It’s just a shame SGI had to go bankrupt twice and shed a load of talented and skilled engineers to learn the lesson.

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SGI launches Altix UV

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As expected, SGI have used the SC09 show to launch their latest single system image NUMA machine – the Altix UV. The specs are impressive – not only because SGI have dropped in Nehalem EX processors (as expected) – but the improvements in core density and NUMAlink bandwidth are also impressive.

As with the previous Origin and Altix machines, the Altix UV is available in two models. The Altix UV 100 is the familiar 3u ‘building block’ system, allowing you to scale up as needed. Altix UV 100 scales to 96 sockets (768 cores) and 6TB of shared memory in two racks for up to a claimed 7.0 Tflops of performance.

Altix UV 1000 is the big daddy, scaling up to 256 sockets (giving 2,048 processor cores) and 16TB of shared memory in four racks, for up to a claimed 18.6 Tflops of performance. Interestingly, the 16TB memory limit is imposed by the Nehalem EX architecture.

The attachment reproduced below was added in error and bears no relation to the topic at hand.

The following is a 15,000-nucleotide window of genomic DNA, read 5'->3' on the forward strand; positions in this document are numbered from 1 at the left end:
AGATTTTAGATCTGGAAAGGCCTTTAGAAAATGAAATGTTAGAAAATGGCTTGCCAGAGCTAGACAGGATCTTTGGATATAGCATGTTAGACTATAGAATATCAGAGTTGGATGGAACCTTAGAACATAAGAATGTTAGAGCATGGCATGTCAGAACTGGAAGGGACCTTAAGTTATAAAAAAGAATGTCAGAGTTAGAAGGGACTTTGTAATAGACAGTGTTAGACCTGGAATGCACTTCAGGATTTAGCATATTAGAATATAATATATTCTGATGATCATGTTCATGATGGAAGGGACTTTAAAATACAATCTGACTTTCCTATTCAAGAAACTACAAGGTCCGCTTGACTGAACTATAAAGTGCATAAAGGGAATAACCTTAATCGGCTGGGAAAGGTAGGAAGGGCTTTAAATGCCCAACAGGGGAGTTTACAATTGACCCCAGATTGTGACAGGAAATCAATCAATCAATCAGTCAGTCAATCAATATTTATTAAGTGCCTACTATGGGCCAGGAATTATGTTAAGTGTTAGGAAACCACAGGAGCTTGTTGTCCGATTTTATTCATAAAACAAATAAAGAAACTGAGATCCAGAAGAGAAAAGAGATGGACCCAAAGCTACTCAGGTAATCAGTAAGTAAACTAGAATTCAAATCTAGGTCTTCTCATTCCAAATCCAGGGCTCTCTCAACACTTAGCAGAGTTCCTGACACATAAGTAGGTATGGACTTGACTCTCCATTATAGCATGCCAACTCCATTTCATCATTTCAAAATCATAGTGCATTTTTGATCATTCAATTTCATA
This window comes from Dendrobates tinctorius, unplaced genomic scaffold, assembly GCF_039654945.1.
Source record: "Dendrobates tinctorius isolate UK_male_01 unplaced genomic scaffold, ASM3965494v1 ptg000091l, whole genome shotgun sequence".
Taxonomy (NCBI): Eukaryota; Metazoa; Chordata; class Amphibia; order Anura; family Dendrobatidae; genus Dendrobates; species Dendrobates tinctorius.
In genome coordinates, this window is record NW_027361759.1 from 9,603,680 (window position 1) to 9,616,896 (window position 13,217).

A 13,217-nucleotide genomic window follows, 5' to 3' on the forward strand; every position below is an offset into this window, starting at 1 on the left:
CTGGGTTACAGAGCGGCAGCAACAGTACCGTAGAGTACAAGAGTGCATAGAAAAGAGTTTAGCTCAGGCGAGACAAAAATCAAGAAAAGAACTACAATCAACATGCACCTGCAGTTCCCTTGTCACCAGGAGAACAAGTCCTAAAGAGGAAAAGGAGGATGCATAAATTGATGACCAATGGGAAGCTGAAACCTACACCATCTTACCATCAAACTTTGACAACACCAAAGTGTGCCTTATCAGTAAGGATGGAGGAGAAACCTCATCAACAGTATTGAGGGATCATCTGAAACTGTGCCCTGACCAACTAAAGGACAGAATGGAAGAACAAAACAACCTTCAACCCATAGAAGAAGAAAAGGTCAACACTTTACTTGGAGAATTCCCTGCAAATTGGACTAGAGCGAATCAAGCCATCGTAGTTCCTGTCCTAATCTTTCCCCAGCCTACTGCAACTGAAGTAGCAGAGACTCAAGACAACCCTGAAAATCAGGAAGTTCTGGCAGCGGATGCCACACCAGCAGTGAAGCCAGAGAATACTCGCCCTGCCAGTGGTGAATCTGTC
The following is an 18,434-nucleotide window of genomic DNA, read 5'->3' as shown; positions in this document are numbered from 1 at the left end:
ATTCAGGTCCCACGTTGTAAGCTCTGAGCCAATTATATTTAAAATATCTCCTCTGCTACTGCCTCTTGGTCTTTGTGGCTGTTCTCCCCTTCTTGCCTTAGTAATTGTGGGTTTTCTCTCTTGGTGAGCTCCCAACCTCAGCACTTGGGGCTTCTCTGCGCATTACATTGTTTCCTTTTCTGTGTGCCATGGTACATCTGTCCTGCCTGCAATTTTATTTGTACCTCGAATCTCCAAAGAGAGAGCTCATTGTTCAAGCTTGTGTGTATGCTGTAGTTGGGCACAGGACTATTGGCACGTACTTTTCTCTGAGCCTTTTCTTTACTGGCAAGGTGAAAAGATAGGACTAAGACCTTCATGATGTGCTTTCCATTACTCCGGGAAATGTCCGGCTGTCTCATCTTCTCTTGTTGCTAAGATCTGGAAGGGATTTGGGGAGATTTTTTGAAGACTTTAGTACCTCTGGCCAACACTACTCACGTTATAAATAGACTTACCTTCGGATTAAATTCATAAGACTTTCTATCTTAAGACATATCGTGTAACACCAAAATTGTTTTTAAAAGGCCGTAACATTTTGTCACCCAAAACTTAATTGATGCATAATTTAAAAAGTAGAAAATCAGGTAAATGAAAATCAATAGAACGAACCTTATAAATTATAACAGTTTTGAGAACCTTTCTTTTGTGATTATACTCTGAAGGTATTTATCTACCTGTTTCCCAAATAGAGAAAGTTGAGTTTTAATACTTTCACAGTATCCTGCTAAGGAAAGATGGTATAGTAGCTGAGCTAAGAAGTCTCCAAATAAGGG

The next generation of NUMAlink offers a staggering 15 GB/sec transfer rate. The new hub chip has been designed to offload MPI communication. Instead of the CPUs having to handle the packaging and transmission of MPI messages, the UV hub now takes that load. This clears the CPUs to do pure number crunching, but still enabling the level of fast MPI communications that’s needed in such a large NUMA system.

Speaking of large systems, the UV design allows individual 4 rack systems to be hooked together in an 8×8 torus. The theoretical limit of the UV hub could provision over 32,000 cores. The UV hub also has some FB-DIMMs to cache directory information, which not only speeds up operations but also helps with the scalability of the solution.